NOTE from ATK: This frosting may be made with milk, semisweet, or bittersweet chocolate. For our Fluffy Yellow Layer Cake, we prefer a frosting made with milk chocolate. Cool the chocolate to between 85 and 100 degrees before adding it to the butter mixture. The frosting can be made 3 hours in advance. For longer storage, refrigerate the frosting, covered, and let it stand at room temperature for 1 hour before using.

I thought the frosting was perhaps too bitter, so I added a little bit more sugar. Grandma likes dark chocolate more than milk chocolate, though, so I hoped that the frosting wouldn’t taste too bitter on the cake. You know what? It didn’t. There was a lot of frosting, too, so I was able to cut the layers in half, and make four layer cake, which means more frosting. Have to remember that for Maya’s birthday, since she LOVES frosting.  One thing though, I might try a frosting recipe next time without the cocoa powder.  There’s something about that cocoa flavor that’s so distinctive, and if you don’t love it, it can really come on through.  It kind of did in the frosting.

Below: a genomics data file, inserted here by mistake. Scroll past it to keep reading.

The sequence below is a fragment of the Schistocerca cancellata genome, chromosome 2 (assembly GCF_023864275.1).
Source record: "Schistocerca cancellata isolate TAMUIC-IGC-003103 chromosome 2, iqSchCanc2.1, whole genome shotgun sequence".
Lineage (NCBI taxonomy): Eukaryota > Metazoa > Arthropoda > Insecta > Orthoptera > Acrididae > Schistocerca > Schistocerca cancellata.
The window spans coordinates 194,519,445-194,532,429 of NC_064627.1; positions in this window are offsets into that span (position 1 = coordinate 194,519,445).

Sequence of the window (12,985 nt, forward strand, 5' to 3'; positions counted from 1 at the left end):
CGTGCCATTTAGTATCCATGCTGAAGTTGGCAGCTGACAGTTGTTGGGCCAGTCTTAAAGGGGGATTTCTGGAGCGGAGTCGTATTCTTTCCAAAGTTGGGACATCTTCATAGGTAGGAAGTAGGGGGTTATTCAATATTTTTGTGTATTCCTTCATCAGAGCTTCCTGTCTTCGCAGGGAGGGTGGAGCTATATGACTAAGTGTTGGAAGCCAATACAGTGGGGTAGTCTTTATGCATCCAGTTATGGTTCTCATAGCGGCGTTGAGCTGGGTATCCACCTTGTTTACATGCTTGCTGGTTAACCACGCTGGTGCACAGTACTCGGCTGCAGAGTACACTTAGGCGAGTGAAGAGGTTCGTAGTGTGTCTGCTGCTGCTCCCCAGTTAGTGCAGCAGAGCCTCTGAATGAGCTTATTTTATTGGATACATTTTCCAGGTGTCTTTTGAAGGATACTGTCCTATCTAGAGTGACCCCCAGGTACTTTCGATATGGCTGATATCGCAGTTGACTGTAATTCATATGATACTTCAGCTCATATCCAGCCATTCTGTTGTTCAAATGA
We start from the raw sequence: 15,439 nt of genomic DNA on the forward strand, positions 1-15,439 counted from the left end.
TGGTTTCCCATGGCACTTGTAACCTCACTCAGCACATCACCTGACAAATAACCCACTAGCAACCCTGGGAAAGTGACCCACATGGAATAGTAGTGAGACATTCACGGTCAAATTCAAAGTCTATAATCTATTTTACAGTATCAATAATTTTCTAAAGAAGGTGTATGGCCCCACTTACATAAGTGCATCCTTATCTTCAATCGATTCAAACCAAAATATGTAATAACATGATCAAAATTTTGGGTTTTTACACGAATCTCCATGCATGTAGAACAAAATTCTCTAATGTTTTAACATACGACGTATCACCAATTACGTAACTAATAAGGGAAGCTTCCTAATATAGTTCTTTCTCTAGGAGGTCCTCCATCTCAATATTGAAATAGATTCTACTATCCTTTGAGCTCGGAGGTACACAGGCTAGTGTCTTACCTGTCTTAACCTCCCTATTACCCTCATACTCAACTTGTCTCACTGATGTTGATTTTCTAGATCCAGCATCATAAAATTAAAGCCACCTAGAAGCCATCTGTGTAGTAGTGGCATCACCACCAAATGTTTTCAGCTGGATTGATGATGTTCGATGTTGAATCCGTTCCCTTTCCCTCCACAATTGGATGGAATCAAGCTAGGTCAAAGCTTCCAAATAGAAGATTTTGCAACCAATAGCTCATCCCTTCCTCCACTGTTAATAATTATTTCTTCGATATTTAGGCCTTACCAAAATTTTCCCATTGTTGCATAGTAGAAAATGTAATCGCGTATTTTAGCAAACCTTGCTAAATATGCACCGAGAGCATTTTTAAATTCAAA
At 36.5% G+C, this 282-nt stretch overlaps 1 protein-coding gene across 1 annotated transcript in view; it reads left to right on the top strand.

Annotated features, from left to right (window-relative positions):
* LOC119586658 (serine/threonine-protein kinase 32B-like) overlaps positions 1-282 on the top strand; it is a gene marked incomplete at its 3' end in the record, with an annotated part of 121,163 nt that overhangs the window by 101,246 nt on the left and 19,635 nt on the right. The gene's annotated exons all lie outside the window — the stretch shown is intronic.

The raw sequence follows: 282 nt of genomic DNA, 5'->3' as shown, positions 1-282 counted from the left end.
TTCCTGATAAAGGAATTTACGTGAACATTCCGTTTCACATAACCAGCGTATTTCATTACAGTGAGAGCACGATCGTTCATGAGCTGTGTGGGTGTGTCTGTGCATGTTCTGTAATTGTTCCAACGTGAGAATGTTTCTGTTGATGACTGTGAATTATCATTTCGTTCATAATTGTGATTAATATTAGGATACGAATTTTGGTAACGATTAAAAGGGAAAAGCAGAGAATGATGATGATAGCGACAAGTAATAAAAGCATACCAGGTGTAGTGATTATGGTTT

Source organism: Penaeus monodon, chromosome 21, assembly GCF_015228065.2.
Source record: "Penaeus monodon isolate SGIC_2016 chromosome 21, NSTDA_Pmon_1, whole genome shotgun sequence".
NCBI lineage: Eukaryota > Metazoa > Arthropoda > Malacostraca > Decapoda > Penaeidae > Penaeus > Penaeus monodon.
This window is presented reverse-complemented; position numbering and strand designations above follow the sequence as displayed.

What a yummy cake, what a lovely party, and what a wonderful Grandma. Happy Birthday Grandma, SO glad that we were able to celebrate with you. I hope you’re home in your house again, drinking the coffee YOU like, sitting in your favorite chair, smoking your favorite cigarettes, and watching your favorite TV shows, all on your own schedule, not the schedule of a facility where they tell you when to get up, when to bathe, when to eat, all of that.

(Maya looks gorgeous in this pic. That’s my handsome Uncle Forrest, my mom’s younger brother, in the background)

Grandma Weekend

This is my Grandma and my cousin’s daughter, Julia, last year